I had a daughter once

By
From the May 2009 edition
When I lost my daughter Julia I lost myself.
 
As a parent I had never considered my 18-year-old daughter was actually a major part of the center of my identity. My whole life featured her future and how we would be in it together. Suddenly the emptiness, blackness, the disbelief. It was just surreal. I felt as if my mind was living somewhere outside of my body.
 
There was no comfort, no understanding, no feeling better just blackness.
 
I remember walking down the Main Street where I had walked for years and people I had known for years would see me and cross the road and hide in doorways not knowing what to say to me. Even to them I was not Jacqueline anymore. I was the woman whose daughter had died from a night out.
 
Instantly I had no identity and had no will or energy of any kind to even think. I was just in nothingness. Nonexistent, except I had breathing flesh.

I remember the August before in 1997 when I had remained motionless in my lounge watching the TV as the news broke of Princess Diana's death. For days I remained fixed on the breaking news. This horrific event had left the British Nation devastated. As we finally saw Prince William and Prince Harry I could only wonder how Diana's boys were going to survive without their mother.
 
Little did I know their anguish would become my own a year later.
 
I could not have anticipated the repercussions in my relationships with others. The unsolicited judgments I received from others was heartless and cruel and I had never know how much pleasure others receive in being so unforgiving.
 
I remember just going into her room for weeks and laying in her bed so I could just smell her; smell and try to feel a sense of her. I was just powerless.
After the funeral people distance themselves from you. I found there were two kinds of people. Those that disassociated themselves from you and those that kept wanting to talk about Julia and I could cope with neither.
 
I finally moved away from the UK to the United States just to stay alive as I was so overwhelmed with the grief that I could not be rational, and my life as I knew it was over.
 
It was a very slow process because the living without her was so hard. It helped me to be in a new environment and slowly, slowly I built a new life. It is never over.
 
I did have to seek professional help to let go of the eventual feelings of anger that came to me. Each person grieves differently so I learned that I did not have to be like anybody else. I will never stop missing her and I was surprised to even hear myself say the other day, 'I had a daughter once.'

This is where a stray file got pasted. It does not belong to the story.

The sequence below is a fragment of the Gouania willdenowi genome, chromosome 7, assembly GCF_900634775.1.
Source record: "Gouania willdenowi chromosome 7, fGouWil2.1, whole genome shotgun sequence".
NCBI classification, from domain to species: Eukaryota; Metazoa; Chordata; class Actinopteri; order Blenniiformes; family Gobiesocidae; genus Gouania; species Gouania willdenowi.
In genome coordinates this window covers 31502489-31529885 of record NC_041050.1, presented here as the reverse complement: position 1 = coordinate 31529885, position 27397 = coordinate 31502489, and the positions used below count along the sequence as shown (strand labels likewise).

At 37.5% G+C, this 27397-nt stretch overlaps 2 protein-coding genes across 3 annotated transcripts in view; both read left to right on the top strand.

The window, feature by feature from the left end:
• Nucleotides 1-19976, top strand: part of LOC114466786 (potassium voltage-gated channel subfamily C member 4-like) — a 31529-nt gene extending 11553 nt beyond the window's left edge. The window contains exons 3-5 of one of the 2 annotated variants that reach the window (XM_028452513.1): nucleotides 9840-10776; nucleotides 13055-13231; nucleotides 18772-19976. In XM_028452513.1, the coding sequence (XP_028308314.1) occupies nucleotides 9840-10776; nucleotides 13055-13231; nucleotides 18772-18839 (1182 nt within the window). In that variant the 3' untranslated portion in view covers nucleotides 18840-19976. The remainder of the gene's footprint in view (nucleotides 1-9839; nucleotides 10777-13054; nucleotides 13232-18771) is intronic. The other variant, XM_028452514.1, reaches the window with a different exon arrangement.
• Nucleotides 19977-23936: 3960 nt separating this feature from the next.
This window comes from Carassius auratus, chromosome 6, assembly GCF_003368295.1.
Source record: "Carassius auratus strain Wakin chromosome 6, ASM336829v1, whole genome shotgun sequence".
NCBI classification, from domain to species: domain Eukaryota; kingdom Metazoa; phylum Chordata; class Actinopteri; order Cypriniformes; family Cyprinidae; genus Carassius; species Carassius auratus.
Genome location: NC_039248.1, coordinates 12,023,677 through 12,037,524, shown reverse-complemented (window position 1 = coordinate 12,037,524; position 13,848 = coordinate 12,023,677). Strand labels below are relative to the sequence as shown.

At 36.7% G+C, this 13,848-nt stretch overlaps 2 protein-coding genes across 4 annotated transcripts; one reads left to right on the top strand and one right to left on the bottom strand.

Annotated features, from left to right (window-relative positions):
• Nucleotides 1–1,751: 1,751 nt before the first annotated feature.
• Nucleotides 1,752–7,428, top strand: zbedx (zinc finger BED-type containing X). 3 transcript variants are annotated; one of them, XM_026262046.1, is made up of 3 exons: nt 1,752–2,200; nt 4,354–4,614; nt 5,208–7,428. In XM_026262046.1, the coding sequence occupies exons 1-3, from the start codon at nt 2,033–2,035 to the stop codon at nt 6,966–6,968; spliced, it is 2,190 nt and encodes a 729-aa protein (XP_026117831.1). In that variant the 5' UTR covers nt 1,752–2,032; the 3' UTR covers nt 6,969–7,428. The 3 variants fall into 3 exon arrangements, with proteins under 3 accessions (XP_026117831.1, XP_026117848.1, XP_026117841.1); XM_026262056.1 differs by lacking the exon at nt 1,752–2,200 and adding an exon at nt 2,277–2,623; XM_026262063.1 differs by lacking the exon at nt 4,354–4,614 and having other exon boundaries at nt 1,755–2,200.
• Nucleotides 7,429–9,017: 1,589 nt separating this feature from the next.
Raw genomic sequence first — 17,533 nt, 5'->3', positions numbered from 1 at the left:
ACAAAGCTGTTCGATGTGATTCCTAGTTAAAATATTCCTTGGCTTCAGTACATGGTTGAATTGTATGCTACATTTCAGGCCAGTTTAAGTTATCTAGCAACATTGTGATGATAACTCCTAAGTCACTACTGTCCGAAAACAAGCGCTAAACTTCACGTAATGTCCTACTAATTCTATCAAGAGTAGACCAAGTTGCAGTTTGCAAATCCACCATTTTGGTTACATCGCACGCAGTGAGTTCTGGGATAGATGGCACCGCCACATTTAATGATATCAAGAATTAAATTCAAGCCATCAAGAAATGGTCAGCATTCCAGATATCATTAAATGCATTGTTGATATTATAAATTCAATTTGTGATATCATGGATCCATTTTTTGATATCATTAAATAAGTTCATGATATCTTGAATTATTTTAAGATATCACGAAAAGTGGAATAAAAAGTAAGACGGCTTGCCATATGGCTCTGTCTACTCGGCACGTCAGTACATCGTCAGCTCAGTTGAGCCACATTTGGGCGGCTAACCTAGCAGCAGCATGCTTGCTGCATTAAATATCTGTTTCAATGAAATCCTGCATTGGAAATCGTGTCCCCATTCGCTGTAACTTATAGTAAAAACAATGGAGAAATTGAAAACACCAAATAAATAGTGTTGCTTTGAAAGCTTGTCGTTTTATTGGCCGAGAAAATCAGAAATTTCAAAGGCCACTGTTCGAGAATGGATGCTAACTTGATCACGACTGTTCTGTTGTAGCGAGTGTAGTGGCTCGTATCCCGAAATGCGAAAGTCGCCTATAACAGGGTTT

To this day I wonder what my life would have been like if these tragic events had not taken place, but the fact is I will never know. I do know that I have learned how to be centered and how to appreciate each moment as there is nothing as valuable as life itself.
 
Today I spend my time trying to help other women who do not know which way to turn. Some just cannot make any sense of events, some numb out,and some come to the point of almost giving up. Take a journey of introspection and take the time out you need to see what it will take to rebuild because tragic experiences build in you strength that you may never have known you had. You may just need to be with people who know how to help you find them.
 
I have a son who is the same age as Prince William. He too had to take this journey with me and today he is happy and whole and always remembers he had a sister once.
 
If you are really struggling don't do what I did and stay in the dark. Find those that can help move you forward.
 

Having struggled with the loss of her daughter, Jacqueline Dawes relocated to the United States from the U.K. and subsequently founded Brookhaven Retreat, a unique, voluntary residential treatment facility specially designed to help women overcome emotional trauma or addiction challenges. The fully accredited and certified dual-diagnosis center provides individualized, multidisciplinary treatment to address the root causes of addiction and destructive behaviors.